With fertilizer prices trending higher and supplies tighter, farmers should talk with their local fertilizer dealers to make sure they are “applying the right rate, in the right form, at the right time,” says Bruce Erickson, agronomic education manager, American Society of Agronomy.
Farmers might also consider purchasing a portion of next season’s fertilizer requirements in the fall, rather than in the spring, advises Erickson, who is also adjunct assistant agronomy professor at Purdue University. “A Purdue study of the seasonality of fertilizer prices shows large advantages for fall fertilizer purchases compared to spring purchases most years,” he says. “But there have been a handful of exceptions to that, too, so it is certainly not a risk-free strategy. Also, be mindful of the financial stability of anyone to whom you pay now to receive products and services in the future.”
A meeting with your dealer to talk about ways to improve fertilizer application efficiency “is appropriate any time — not just when prices are high,” notes Dan Frick, chief operating officer, Frick Services, Wawaka, Ind. Frick says that he typically advises farmers who want to increase efficiency to consider using GIS and variable-rate technology.
“Our phosphorus [P] and potassium [K] recommendations are based on grid soil samples taken within a particular soil type or soil zone,” Frick says. “We also recommend varying the plant population and nitrogen [N] rate by soil zone. The goal is to give the crop enough fertilizer to meet its needs to keep yields high and costs low.
“I’d also make sure to have access to an accomplished agronomist who knows how to use and interpret the data generated by this technology,” he adds.
Improved N efficiencies
In general, what’s best for the plant and for the environment is to apply fertilizer as close as possible to when the plant needs it, Erickson says. “That’s especially true for N applications on certain soil types,” he says. “For example, sandy soils can’t grab the fertilizer and hold onto it as well as clay or heavy soils.”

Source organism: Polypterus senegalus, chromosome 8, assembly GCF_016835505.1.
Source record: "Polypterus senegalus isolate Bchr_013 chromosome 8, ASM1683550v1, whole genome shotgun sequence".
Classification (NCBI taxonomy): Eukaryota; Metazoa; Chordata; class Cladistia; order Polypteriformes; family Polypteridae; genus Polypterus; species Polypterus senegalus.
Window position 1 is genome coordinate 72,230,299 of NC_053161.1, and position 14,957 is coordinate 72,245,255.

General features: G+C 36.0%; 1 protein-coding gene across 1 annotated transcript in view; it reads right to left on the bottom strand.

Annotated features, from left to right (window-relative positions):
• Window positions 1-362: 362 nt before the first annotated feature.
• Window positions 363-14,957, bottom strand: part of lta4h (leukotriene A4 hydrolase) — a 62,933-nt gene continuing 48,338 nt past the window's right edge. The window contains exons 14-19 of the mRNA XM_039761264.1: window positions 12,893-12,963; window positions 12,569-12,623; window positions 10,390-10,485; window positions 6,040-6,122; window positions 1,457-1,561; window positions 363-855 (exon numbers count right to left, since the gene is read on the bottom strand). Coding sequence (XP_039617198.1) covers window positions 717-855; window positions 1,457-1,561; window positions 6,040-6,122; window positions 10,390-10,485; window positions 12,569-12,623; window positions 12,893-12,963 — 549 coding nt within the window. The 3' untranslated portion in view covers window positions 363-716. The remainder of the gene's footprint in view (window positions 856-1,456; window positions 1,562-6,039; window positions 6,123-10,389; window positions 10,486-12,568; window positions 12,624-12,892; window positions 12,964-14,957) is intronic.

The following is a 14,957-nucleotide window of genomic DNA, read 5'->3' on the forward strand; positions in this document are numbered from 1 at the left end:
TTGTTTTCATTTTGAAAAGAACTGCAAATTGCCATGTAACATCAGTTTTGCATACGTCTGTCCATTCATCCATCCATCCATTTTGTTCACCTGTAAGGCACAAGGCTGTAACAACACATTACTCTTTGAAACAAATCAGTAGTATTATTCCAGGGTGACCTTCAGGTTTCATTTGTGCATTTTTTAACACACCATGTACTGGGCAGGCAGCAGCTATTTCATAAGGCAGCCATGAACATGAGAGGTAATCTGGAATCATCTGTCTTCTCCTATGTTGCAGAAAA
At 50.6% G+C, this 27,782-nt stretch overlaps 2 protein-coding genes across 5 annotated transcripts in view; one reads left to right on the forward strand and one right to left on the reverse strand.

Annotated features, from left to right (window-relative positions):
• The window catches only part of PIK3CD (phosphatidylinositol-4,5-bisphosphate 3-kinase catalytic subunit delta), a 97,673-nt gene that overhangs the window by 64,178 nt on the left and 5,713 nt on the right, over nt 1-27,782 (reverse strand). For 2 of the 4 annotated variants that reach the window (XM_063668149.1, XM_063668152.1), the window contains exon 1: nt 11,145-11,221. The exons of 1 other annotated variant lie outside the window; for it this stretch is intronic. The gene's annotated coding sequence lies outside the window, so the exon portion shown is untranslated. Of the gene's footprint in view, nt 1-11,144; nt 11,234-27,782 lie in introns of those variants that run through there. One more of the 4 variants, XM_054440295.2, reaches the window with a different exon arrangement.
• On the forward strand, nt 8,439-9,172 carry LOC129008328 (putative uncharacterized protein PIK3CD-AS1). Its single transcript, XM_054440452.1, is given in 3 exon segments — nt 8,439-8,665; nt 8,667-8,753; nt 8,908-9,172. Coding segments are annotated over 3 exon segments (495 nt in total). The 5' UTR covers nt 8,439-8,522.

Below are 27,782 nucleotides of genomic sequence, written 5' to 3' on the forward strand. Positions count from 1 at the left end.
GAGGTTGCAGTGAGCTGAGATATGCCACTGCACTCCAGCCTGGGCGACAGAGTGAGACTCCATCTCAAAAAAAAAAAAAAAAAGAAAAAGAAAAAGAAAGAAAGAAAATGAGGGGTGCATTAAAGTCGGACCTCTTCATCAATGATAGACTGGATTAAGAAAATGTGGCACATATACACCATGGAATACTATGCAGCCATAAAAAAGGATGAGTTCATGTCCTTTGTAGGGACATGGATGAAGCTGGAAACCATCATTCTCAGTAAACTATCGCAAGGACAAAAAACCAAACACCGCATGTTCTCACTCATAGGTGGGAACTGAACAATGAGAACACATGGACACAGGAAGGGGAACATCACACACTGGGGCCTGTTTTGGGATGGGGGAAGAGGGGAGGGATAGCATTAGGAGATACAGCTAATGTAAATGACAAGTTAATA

Nitrogen is a mobile nutrient, so there are many opportunities to lose it over time, Erickson points out. “However, logistically, it’s not always feasible to apply fertilizer at the optimal time,” he says. “So split N applications are good in that they provide more N when the plant needs it.”
A split application (either some in fall and some in spring, or all in one or two spring applications) is a more efficient use of N than one application during fall, agrees Fabian Fernandez, University of Illinois Extension soil fertility specialist. “Just a small amount of N is needed in the spring to get the corn plant growing early on. Plus, people who split-apply their N don’t have to compensate as much for lost N as those who apply everything in the fall.”
Still, fall fertilizer applications do have their advantages, Fernandez concedes. “Typically, you get cheaper prices for fall N applications than for N applications in the spring, plus labor and equipment are easier to obtain,” he says. “Farmers and custom applicators normally have more time to apply fertilizer in the fall than during the busy planting season, and the soil conditions are generally less wet and more conducive to being in the field with less risk for compacting soils than in spring.”